Over the years I have written a few scripts to help me manage the networks I have been responsible for.  None of it is earth-shattering I am sure but I think at least some of these tools could be useful to others as well.  Not all IP/Network Engineers (router jockeys) are well versed in scripting languages and all but the smallest networks can benefit from them.  So without further adieu, here is the first of what I plan to make a series of posts on Network Tools, enjoy!

push.ksh:

I wrote push.ksh to “push” commands out to several Juniper/JUNOS routers at once.  It is a Korn shell script which leverages jlogin (an Expect script distributed with RANCID).  It can basically do one thing, two and a half ways.  It can execute the same command on a list of routers or it can run a tailored command on a list of routers.  I added the half because when running the same command on all routers, the script can pull the data from a pair of files or from the command line.  Push.ksh can be used to do many repetitive tasks across a given group of routers – including configuration changes.  This is a simple script (not unlike most of my scripts) but I have found it invaluable in many situations. The full text of the script is below, after the explanation.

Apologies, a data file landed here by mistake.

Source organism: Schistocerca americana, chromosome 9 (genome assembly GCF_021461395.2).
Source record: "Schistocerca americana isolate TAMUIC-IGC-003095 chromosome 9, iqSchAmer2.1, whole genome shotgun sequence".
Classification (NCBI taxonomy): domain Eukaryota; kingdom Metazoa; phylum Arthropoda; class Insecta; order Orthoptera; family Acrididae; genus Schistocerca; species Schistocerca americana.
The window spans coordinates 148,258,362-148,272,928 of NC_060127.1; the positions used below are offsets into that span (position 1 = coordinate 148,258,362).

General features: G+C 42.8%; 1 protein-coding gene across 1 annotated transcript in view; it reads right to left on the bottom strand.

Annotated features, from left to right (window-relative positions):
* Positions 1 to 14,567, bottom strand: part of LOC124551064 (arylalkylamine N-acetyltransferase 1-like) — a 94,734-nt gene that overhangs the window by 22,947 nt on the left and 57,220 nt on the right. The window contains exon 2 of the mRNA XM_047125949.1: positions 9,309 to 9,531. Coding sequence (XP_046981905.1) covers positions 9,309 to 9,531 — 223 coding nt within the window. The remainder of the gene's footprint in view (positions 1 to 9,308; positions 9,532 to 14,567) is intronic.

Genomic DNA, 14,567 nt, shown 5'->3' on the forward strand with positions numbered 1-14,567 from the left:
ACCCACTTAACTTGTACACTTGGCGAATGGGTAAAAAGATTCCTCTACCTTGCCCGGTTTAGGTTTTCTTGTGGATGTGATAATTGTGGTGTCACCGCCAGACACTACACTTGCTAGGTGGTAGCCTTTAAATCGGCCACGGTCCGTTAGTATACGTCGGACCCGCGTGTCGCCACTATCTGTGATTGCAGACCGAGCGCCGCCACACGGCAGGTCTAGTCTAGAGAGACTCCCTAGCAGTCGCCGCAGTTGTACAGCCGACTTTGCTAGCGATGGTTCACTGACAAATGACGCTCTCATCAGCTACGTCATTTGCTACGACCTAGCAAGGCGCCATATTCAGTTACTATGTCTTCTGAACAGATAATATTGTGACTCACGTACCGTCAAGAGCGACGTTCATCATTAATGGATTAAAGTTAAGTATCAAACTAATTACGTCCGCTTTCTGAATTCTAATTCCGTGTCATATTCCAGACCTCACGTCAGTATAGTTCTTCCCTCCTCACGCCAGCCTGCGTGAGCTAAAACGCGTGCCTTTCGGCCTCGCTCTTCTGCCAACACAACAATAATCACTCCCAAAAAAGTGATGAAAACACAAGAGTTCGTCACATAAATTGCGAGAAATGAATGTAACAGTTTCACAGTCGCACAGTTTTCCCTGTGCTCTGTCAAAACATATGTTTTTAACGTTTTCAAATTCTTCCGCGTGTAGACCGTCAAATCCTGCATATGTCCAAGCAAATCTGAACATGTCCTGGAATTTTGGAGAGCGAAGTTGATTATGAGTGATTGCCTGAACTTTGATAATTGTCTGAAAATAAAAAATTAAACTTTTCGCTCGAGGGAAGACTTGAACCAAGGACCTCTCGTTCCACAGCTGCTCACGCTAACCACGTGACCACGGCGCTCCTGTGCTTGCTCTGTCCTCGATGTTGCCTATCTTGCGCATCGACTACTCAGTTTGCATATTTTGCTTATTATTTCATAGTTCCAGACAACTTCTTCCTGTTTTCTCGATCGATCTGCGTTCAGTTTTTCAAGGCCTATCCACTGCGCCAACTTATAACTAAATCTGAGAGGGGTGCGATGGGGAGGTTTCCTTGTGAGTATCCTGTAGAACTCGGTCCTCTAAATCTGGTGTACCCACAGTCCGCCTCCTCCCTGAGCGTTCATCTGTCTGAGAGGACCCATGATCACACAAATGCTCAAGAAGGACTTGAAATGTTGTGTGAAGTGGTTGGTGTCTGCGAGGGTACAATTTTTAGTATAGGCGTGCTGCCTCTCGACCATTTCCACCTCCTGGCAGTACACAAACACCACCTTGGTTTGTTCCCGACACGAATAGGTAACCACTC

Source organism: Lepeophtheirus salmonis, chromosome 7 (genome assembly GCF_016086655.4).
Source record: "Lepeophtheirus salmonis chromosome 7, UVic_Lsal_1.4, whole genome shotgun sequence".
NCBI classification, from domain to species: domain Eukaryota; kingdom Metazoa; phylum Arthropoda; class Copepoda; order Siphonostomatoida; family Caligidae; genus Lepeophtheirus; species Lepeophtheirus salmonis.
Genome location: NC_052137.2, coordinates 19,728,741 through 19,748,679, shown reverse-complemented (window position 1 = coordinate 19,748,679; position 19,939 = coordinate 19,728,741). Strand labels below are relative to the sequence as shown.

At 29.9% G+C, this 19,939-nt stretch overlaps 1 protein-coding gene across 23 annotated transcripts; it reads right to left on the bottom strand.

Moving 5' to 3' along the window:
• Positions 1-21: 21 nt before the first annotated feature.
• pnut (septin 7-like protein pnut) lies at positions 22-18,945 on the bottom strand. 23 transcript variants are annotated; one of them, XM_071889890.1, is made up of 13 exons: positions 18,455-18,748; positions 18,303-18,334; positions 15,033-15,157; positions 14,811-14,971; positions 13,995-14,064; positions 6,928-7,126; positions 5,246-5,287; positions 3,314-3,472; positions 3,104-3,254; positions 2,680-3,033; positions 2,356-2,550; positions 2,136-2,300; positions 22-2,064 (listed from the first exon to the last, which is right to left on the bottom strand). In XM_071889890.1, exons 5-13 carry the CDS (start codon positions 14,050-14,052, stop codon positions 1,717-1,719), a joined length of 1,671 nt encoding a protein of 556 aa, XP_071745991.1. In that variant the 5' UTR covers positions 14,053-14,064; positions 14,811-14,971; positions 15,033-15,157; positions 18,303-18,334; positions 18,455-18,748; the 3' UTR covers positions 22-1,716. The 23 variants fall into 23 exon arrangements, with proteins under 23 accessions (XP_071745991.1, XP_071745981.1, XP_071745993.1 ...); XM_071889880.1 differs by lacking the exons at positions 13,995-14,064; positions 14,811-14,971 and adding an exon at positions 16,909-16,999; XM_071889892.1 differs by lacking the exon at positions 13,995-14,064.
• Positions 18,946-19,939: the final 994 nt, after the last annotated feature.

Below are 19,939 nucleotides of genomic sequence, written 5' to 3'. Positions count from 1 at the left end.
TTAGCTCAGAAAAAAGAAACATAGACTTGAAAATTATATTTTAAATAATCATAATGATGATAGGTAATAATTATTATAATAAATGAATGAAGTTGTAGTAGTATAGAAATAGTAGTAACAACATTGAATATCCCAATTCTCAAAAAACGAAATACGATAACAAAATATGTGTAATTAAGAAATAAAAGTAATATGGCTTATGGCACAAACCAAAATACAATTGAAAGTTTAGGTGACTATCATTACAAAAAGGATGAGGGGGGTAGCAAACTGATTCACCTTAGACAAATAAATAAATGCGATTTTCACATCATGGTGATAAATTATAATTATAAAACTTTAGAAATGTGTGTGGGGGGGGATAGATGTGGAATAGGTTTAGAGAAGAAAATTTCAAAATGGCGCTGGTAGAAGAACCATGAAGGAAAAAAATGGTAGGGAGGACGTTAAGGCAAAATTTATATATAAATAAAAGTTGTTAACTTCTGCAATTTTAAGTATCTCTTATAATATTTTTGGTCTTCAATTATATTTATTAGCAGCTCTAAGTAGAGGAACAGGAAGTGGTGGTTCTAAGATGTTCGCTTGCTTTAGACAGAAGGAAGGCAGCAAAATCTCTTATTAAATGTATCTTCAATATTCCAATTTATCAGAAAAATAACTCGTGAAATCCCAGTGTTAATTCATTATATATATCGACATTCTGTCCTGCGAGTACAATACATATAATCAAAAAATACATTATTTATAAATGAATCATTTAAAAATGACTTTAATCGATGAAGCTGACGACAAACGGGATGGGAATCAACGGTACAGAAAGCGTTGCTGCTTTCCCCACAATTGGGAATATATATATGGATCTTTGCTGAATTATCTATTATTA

Let’s first check the dependencies, found in the variables section:

#-----------Variables--------------#
#** enter the correct paths here **#
PASTE=<path>/paste_input.pl
#paste_input.pl can be found at http://odin.chrisgrundemann.com/files/scripts/perl/
JLOGIN=<path>/jlogin
#jlogin is an expect script that comes with RANCID (http://www.shrubbery.net/rancid/)
#----------------------------------#

.
As you can see, this script is dependent on two others.  We touched on jlogin above; if you have RANCID then you probably have jlogin.  Try “> whereis jlogin” to find the full path.  The second script referenced is a perl script that I adapted from some other perl scripts that my long time colleague Ryan Privette has written (full text of the script below).

Next, we take a look at the help output and basic usage:

> push.ksh --help

Chris wrote this script for personal use.
If it messes something up that is your fault for
using it in the first place.  By using this script
you agree to this.

Usage:
push.ksh -f <file with list of routers> <file with commands for every router>
push.ksh -d <directory where command files are located - named by router host name>
push.ksh -p [you then paste the list of routers and list of commands into the cli]